The Greenwich Meridian separates east from west in the same way that the Equator separates north from south. Inextricably linked with Greenwich Mean Time, it also sits at the centre of our system of time zones. Its path is determined by the location of an historic telescope, the Airy Transit Circle, which is housed at the Royal Observatory, Greenwich.
Such is the Meridian's fame that each year, hundreds of thousands of visitors from all around the world make their way to the Observatory to stand astride the Line.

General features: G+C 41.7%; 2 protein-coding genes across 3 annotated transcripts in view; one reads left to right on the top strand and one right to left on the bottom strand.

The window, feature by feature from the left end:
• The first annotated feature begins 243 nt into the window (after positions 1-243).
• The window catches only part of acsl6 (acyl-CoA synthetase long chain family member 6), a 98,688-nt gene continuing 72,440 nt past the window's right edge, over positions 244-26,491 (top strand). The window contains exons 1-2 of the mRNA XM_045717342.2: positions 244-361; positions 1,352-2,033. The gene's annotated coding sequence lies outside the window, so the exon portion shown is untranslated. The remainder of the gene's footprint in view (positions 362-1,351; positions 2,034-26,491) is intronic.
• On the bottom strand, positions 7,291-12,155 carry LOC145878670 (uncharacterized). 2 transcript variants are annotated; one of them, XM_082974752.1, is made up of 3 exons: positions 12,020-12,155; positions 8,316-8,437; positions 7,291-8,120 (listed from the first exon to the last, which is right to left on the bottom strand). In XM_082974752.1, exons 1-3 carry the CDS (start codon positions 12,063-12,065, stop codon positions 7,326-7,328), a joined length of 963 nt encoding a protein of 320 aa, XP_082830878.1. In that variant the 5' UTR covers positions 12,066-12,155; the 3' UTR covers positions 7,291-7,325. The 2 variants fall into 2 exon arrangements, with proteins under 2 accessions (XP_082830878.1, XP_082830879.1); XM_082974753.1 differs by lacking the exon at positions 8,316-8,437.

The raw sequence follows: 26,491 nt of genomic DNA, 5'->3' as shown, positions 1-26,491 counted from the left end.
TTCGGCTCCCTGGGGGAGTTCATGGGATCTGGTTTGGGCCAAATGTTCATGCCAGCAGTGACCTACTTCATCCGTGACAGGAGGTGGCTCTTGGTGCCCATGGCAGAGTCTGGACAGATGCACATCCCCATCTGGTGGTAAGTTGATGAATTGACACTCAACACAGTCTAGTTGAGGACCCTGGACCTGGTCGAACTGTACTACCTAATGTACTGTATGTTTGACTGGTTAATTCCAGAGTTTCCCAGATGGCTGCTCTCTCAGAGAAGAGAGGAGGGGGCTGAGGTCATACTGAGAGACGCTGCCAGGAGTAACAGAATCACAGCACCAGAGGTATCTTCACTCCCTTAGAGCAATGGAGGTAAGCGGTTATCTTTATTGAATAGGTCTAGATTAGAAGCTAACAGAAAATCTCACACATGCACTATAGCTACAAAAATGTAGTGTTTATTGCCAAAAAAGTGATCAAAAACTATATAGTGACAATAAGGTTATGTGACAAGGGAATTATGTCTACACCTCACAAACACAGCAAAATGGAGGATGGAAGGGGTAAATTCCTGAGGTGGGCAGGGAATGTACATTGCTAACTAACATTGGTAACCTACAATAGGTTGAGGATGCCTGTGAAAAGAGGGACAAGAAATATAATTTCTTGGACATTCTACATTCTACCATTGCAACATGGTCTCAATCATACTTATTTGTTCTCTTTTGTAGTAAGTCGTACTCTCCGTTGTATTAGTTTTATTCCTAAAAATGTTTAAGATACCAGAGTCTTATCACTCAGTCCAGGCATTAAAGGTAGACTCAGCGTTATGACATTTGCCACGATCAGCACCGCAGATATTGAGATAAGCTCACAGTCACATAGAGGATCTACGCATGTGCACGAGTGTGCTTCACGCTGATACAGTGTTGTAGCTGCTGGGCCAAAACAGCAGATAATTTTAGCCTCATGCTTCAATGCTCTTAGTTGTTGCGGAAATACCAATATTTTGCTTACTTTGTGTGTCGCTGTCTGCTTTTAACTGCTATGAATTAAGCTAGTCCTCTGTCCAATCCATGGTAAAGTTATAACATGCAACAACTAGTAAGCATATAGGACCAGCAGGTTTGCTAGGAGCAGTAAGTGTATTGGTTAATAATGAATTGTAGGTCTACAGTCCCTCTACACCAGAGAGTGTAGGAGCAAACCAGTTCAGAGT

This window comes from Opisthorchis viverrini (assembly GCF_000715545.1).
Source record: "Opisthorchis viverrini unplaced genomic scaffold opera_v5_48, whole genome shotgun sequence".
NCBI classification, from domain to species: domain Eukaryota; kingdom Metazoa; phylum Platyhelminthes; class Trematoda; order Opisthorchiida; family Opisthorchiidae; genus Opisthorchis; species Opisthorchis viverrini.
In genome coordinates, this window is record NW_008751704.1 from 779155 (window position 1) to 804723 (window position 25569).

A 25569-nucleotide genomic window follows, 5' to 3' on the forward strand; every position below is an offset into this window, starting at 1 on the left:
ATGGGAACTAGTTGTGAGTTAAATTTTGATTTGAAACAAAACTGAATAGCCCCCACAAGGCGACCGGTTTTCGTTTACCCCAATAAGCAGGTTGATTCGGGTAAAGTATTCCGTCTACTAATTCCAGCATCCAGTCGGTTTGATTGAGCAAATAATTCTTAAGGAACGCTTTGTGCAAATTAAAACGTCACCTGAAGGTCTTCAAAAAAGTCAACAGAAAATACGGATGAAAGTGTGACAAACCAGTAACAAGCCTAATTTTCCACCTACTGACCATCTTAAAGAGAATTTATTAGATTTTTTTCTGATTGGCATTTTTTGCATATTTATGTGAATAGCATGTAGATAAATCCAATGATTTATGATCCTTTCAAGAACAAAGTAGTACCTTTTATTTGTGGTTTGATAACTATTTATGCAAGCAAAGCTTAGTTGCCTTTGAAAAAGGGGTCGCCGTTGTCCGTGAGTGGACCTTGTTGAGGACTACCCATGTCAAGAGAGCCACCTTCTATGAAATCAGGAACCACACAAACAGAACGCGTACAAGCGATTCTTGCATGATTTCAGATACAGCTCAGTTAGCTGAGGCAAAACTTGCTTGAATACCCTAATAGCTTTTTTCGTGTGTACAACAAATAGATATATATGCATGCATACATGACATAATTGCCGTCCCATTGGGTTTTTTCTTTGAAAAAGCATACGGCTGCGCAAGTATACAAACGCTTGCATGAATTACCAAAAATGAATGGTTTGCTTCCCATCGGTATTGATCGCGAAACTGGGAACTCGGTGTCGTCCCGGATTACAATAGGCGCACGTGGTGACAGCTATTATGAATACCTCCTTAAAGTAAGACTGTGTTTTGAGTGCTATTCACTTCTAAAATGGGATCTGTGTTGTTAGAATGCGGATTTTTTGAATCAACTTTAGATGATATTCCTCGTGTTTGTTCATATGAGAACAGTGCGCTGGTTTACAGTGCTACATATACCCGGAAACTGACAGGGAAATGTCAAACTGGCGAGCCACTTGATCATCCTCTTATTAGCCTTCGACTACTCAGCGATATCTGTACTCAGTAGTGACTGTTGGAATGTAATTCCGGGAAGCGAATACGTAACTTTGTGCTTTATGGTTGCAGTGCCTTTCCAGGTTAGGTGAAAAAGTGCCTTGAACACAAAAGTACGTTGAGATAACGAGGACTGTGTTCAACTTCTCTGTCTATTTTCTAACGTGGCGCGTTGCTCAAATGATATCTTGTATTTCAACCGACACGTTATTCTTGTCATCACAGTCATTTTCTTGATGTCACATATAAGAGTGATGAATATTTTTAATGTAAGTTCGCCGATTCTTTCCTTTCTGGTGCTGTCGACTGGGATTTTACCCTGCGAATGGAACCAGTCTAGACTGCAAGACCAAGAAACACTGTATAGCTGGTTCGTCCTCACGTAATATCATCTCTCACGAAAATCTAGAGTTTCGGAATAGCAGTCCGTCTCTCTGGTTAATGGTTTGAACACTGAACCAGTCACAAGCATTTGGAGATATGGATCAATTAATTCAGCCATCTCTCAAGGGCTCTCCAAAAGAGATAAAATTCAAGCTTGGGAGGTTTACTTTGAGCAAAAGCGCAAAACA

But its position is marked in hundreds of other places too. On its path from pole to pole, the Meridian passes through England, France, Spain, Algeria, Mali, Burkina Faso, Togo, Ghana and Antarctica.
Ground (compass rose)
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Over time, some markings will disappear, while others will be restored or renewed. On this website, you will find details of those places where the Meridian is known to have been marked, together with sequences of pictures that have 'frozen' them in time.